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Most days of the week someone will ask me this question and the answer is never the same because ultimately the shoes we use will be dependent on our activity, foot type and personal philosophies.

So why is the decision so tricky?  There are some basic requirements for a shoe to work, be practical and fit. These requirements will often clash with what we want, what we need and what we desire. So how to find the middle ground?

If I could wave my magic wand we would want a shoe to have a good strong heel counter, a fastening system to hold the shoe on (with laces, velcro or a strap), adequate depth to accommodate your foot and all its bumpy bits and a good sole for the activity it’s to be used in.


School Shoes

When it comes to school shoes, a laced up school shoe will always be better than a slip on or ballet flat, a buckle shoe with a strap or velcro closures. The lace provides greater adjustment to personally fit but only if the laces are done up properly. For a child unable to tie laces in this situation a Velcro strap would be a better option than a lace.

For anyone, a slip on or a ballet flat is little more than a container covering the foot with an out sole protecting you from the ground you are walking on. A shoe to sit in rather than walk in really! The toes will have to work hard to keep the shoe on, placing increased stress on the plantar foot structures – not good!

Then we have the dilemma of colour fashion and teenage trends. There is a range of canvas shoes –Volleys and Vans to name 2 that have become quite fashionable as a choice of school shoe. Should my child be wearing them as a school shoe? This style of shoe is a lace up and has a rubberized sole, both good qualities for a shoe. However they are shallow with minimal stability on the heel counter so will distort easily. With little to no heel elevation, these shoes will not be as comfortable as a traditional school shoe.

There is something toxic about teenage perspiration and it’s associated with the hormonal changes they are going through. Consequently all teenage shoes smell and from my experience, the canvas shoe will smell way more than a leather shoe. A canvas shoe will then wear out quicker, smell more and be less stable for your teenager. It’s also “not cool” to use the laces in a traditional way (they generally tuck them in) so the benefit of laces are lost completely.  My advice.. I’d recommend leather lace up’s over canvas shoes as a school shoe any day. In saying that, canvas shoes are great for weekend wear, just not for long periods of time.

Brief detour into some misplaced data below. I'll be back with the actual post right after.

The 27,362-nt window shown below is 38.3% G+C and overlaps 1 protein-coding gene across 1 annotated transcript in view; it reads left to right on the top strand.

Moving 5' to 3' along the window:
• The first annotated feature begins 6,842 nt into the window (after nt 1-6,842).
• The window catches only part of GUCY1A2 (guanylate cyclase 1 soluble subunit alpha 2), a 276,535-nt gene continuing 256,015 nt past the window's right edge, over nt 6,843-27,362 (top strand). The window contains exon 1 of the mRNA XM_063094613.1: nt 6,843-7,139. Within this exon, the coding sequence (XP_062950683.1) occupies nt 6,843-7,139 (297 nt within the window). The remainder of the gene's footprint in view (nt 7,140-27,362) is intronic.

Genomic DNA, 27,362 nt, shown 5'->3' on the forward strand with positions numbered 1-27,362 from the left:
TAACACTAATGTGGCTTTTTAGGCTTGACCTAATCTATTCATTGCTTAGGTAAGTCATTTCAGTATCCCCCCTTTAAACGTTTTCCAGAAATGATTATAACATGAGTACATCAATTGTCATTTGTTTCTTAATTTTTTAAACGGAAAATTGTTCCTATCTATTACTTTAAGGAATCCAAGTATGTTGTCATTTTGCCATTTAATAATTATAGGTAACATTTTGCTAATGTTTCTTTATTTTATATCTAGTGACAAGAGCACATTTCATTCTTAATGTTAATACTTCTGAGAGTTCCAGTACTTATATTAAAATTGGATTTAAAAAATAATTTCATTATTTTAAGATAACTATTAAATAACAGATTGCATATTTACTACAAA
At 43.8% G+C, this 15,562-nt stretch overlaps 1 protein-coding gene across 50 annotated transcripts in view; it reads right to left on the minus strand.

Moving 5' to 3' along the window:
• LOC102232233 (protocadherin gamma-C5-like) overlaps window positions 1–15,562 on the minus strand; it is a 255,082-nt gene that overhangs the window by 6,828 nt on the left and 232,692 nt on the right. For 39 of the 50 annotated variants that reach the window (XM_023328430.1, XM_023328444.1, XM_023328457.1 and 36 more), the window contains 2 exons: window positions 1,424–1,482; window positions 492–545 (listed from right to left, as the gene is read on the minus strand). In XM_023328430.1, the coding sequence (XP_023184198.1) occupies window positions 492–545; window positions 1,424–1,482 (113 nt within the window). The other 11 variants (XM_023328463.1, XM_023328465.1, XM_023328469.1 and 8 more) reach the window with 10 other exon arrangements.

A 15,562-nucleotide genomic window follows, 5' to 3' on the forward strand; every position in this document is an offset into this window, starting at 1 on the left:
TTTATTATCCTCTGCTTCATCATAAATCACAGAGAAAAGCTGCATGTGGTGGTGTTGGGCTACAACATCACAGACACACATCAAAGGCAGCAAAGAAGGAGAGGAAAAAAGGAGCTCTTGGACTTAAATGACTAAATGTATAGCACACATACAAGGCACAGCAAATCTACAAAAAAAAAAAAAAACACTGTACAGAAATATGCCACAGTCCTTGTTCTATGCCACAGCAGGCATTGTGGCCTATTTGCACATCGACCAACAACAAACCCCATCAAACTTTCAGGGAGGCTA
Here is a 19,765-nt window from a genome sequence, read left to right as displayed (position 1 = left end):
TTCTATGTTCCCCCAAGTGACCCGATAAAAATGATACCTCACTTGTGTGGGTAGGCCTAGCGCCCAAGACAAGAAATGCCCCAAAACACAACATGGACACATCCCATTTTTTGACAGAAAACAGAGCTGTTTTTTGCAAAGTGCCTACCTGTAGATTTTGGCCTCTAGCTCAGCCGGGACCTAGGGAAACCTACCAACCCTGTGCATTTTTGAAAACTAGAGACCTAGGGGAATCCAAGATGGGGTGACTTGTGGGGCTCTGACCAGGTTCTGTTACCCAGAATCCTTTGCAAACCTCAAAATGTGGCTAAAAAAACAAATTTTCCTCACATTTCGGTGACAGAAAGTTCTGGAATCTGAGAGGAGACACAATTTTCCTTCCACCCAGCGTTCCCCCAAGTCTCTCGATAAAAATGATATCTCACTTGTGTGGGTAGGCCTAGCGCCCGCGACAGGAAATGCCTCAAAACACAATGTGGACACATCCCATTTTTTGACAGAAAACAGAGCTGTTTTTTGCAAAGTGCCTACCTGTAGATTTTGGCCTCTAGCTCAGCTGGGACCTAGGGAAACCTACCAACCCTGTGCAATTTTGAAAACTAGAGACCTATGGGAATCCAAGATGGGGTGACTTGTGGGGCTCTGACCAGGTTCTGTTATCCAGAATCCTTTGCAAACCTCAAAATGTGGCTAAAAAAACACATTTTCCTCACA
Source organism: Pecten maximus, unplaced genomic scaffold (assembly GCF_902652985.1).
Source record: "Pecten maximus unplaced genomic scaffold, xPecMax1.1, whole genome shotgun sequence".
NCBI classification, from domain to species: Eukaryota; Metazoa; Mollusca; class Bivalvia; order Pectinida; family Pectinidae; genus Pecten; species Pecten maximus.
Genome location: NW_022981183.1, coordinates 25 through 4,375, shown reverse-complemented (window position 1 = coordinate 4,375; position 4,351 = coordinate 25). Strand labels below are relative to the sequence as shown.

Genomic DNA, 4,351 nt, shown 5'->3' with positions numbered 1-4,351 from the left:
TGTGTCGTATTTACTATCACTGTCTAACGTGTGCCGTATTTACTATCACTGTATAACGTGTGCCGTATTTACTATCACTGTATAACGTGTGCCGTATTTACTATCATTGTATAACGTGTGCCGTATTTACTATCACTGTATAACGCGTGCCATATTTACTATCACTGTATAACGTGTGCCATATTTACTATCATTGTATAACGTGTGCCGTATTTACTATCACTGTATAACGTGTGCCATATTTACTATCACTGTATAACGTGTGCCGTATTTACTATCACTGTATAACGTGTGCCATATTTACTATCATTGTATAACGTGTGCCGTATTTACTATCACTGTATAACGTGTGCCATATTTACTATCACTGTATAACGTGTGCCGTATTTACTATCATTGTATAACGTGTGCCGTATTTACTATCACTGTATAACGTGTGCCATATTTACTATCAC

How have you gone with the back to school shoe purchasing? Have you won this battle or are you looking to win another war. Remember, give kids the information on why a particular shoe will be better for them in the short and the long term. If you do buckle to their demands, it could just be a learning curve for you both if the cards were put on the table in the first place. It’s just another opportunity for opening the lines of communication, which can’t be a bad thing with teenagers.


7 tips for a great shoe fit

  1. Know what you are using your shoes for – school, sports, dress shoe for sitting etc.
  2. Get sized and fitted – don’t compromise when it comes to fit
  3. Make sure the shoes are comfortable at the time of fitting – don’t rely on greater comfort after ‘wearing in’
  4. There should be a thumbs width between the end of your longest toe and the end of the shoe
  5. If a style or brand has been uncomfortable, change directions and look for stable shoe features
  6. Identify when your feet are working and use a utility or ideal shoe for this purpose
  7. Look for a shoe that has good lacing/fastening, strong heel counter, depth in to toe area, and a non slip sole which flexes in the forefoot


If you’re struggling to get a proper shoe fitting or need some shoe advice, feel free to give us a call on 02 9418 6502.

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